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Dear John: A Love Story
by J.J. Reneaux

      I was on tour California when I had the nightmare. One night I dreamt that my mother lay beside me on the floor. A clear, plastic-like shroud tightly covered her body. I could see she could not breathe or speak. In my dream, I desperately tried to make an opening in that horrible shroud, but no matter how I struggled I could not bring her air and life. I waked up with a sense of foreboding which I tried to shake off. It was just a dream, I said to myself. No sooner had I uttered the words than I heard my mothers voice answer me. Never tell a dream until you have three sips of coffee or the dream will come true.

       Before I had a chance to sip my coffee, I received an urgent telephone message to call my sister. It was a cold morning in February as I stood at the pay phone and heard the chilling news. Something was wrong with Momma. My sister was with her in NC. Had taken her to see a specialist. Dementia. Alzheimer's Disease. In the swirl of words I recalled the dream of my mother suffocating, unable to communicate, suffering within her clear shroud. I knew I had been visited by a premonition.

       Even with warning, there is no way to prepare for the emotional roller coaster ride of Alzheimer's Disease. As troubled as I was that grey morning, I had no idea of the pain that was to come. For the next seven months my sister and I watched as our mother raged without reason and sunk deeper into despair. Fear and anxiety tortured her. Her short term memory loss made her paranoid. She trusted no one and felt abandoned by everyone, even with her family at her side. We tried everything possible to help her: hospitalization, live-in companions, taking care of her ourselves, assisted living. Nothing worked. There was no cure, no relief for her suffering. At last, as our own lives and families were increasingly falling apart, my sister and I made a hard and painful decision. We could not care for our mother any longer. She must be placed in a facility that specialized in caring for people who were in the early stages of Alzheimer's Disease and Dementia.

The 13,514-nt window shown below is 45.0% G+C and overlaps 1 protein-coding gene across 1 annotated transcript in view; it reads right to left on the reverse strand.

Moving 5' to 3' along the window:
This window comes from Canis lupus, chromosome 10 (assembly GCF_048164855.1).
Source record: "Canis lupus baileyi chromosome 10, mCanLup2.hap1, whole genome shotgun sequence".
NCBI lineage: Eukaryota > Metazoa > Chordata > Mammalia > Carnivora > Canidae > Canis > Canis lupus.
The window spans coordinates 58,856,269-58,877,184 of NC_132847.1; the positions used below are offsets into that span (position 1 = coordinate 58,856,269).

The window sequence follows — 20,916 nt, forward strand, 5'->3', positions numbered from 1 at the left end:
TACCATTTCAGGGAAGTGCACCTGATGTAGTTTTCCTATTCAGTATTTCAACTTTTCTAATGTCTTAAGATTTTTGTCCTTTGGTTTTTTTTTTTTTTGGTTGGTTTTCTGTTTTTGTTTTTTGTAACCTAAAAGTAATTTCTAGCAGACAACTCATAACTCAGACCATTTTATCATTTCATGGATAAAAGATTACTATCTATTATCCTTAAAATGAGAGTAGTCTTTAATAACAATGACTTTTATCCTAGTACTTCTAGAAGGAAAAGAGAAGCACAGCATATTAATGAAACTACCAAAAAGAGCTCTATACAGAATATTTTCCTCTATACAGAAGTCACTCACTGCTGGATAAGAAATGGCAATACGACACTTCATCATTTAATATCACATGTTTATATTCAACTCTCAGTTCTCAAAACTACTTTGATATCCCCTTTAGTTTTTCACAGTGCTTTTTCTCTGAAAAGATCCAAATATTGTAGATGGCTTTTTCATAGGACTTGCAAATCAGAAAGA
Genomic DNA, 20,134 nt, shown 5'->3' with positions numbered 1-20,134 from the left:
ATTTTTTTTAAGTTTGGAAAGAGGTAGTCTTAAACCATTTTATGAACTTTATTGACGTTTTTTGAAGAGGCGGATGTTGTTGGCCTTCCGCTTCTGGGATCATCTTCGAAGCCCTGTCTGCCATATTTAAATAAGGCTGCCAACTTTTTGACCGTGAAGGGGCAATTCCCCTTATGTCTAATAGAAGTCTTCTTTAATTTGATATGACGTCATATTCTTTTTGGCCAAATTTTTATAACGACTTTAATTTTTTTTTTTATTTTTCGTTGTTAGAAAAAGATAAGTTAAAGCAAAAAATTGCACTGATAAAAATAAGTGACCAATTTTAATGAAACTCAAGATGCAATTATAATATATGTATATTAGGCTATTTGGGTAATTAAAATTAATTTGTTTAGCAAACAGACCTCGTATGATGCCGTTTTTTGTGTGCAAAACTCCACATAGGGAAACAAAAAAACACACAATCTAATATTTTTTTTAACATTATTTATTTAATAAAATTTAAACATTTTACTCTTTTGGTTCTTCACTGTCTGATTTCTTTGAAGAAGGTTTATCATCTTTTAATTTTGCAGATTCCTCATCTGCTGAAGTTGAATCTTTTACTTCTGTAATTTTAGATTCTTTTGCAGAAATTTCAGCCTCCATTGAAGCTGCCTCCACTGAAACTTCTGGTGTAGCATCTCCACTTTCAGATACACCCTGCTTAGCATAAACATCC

The guilt that accompanied this decision weighed upon our hearts like lead. But there was no choices left. We had to have help or we would lose our health, our jobs, and our families trying to cope with Mom's needs 24 hours a day, seven days a week. In September, we moved Mom into a cozy room which we tried to make more home-like with her special things. We were prepared for a slow but progressive downward spiral. What we got was nothing short of a miracle.

       At first my mother was miserable and so frightened. Then she began to receive a new medicine which helped to chase away the anxiety that crawled under her skin like ants. But the real miracle drug was yet to come. Who would have thought it would come packaged in a handsome 84 year old retired doctor, who like Mom, was diagnosed with AD/D. Before long, Mom and Dr. John discovered the healing power of a pure and simple love.

       Today, Mom and Dr. John are inseparable. They are the best of friends and sweethearts. There has been no cure for their dementia but it is more bearable for they have each other and the moment. There is no tense for them but the present and they live in it fully, joyfully, lovingly. Together they watch TV, go for strolls, enjoy meals and activities with friends from their little community. My sister and her children regularly take them home for Sunday dinner or for a special event or concert. They receive mail and phone calls from me and my children. I visit as often as I am able. Mom and Dr. John both enjoy reasonably good physical health. They are happier than a great many of the people you will meet on the street today.

       In time their memory will fade further and with it they may lose their ability to recall the faces and names of those dearest to them. But I no longer fear that time for our unlikely Romeo and Juliet are truly living Shakespeare's words: What is in a name? That which we call a rose by any other name would smell as sweet. And like the rose slumbering in the cold winter grey dreams of summer sun, Mom and Dr. John may lose the memory of many things, but they will always remember love.

       To Mom and Doc' John. I Love You. Happy Valentine's Day.

-- JJ Reneaux
©1999






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